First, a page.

2.2. Case 2
19-year-old RH dominant male presented to the ER complaining of hand pain after trying to jump onto a moving train approximately twenty hours prior to presentation. The patient was unable to flex the third digit at the MPJ. The patient’s vital signs were as follows: BP 140/78 mmHg, HR 71 beats/min, RR 18 breaths/min, SpO2 99% on room air, and temperature 36.8°C. The patient had an abrasion over the third proximal interphalangeal joint (PIP) without associated laceration or open injury. The patient demonstrated tenderness to palpation over the second and third PIP joints. X-ray demonstrated subluxation of the third digit, middle phalanx. An ultrasound-guided nerve block of the median nerve was performed, using an in-plane approach, to administer a total of 6 mL of 1% lidocaine without epinephrine. Complete anesthesia as noted by the patient was achieved one minute after completing the median nerve block. The ED physician was able to achieve reduction with ease; the patient felt minimal pain associated with the nerve block and manipulation associated with the reduction was painless. The patient had complete return of sensation to his hand prior to discharge and his pain was 1 out of 10. The patient was able to flex and extend his third digit across all joints. His vital signs upon discharge were BP 123/75 mmHg, HR 74 beats/min, RR 18 breaths/min, and SpO2 100% RA.
2.3. Case 3
20-year-old RH dominant male presented to the ER with a left hand deformity that occurred while playing football. He reported pain on palpation of the metacarpophalangeal (MCP) joint of the left thumb with decreased sensation of the left thumb. The patient’s vital signs were as follows: BP 127/62 mmHg, HR 74 beats/min, RR 18 breaths/min, SpO2 100% on RA, and temperature 36.8°C; pain was reported as 10/10. The patient’s hand radiograph showed dorsal dislocation of the left thumb at the MCP joint without evidence of fracture (Figure 1). The patient underwent an in-plane ultrasound-guided radial and median peripheral nerve block using a total of 12 mL of 1% lidocaine with epinephrine and after two minutes the reduction procedure was performed. The patient tolerated the procedure well; the left MCP joint was successfully reduced and his finger was splinted. The patient had complete return of sensation to his hand, was able to flex, extend, abduct, and oppose his thumb, and noted that his pain was 0/10 prior to discharge. Vital signs at the time of discharge were BP 118/49, HR 80 beats/min, RR 20 breaths/min, and SpO2 100% on RA. He was given prescription for ibuprofen and Vicodin at the time of discharge.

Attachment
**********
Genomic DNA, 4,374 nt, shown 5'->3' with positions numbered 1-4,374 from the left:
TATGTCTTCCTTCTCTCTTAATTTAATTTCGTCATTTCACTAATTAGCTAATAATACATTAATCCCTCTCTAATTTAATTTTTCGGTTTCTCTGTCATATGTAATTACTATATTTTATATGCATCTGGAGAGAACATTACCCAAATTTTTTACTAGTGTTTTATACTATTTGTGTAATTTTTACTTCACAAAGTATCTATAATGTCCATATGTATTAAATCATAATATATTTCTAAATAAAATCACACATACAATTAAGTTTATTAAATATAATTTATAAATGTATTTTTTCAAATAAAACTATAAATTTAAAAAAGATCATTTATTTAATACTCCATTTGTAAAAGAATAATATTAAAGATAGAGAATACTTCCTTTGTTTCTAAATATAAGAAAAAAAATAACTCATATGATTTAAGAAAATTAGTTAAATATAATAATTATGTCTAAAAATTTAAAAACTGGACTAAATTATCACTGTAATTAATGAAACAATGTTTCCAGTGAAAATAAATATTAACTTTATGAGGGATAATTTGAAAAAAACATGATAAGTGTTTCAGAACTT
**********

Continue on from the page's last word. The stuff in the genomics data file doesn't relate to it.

2.4. Case 4
25-year-old left hand dominant female presented to the ED after an all-terrain vehicle accident. She reported tenderness with palpation of the left fifth metacarpal but had normal sensation and two-point discrimination. The patient’s vital signs were as follows: BP 110/76 mmHg, HR 93 beats/min, RR 16 breaths/min, SpO2 98% on RA, and temperature 36.9°C; pain was reported as 10/10. The patient’s hand radiograph showed a comminuted and dorsally displaced fracture of the left fifth metacarpal. The patient underwent an in-plane left ulnar nerve block under ultrasound guidance (Figure 2). The fracture was successfully reduced, the injury was splinted, and pain was noted to be 4/10. At the time of discharge, vitals were BP 102/51, HR 75, RR 16, and SpO2 100% on RA, and the patient was given a prescription for Vicodin for pain control at the time of discharge.